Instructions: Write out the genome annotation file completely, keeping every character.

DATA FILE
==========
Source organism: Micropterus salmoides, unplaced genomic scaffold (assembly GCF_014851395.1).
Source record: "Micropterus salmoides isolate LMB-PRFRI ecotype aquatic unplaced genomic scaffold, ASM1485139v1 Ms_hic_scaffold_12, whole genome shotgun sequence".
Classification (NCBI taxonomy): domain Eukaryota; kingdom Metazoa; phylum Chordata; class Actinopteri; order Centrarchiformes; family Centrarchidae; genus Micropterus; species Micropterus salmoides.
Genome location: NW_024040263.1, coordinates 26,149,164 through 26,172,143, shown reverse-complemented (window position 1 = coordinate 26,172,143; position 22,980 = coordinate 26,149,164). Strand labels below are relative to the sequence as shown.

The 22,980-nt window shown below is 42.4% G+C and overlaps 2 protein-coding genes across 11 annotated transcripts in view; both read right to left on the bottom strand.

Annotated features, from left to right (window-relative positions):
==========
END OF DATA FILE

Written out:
Source organism: Micropterus salmoides, unplaced genomic scaffold (assembly GCF_014851395.1).
Source record: "Micropterus salmoides isolate LMB-PRFRI ecotype aquatic unplaced genomic scaffold, ASM1485139v1 Ms_hic_scaffold_12, whole genome shotgun sequence".
Classification (NCBI taxonomy): domain Eukaryota; kingdom Metazoa; phylum Chordata; class Actinopteri; order Centrarchiformes; family Centrarchidae; genus Micropterus; species Micropterus salmoides.
Genome location: NW_024040263.1, coordinates 26,149,164 through 26,172,143, shown reverse-complemented (window position 1 = coordinate 26,172,143; position 22,980 = coordinate 26,149,164). Strand labels below are relative to the sequence as shown.

The 22,980-nt window shown below is 42.4% G+C and overlaps 2 protein-coding genes across 11 annotated transcripts in view; both read right to left on the bottom strand.

Annotated features, from left to right (window-relative positions):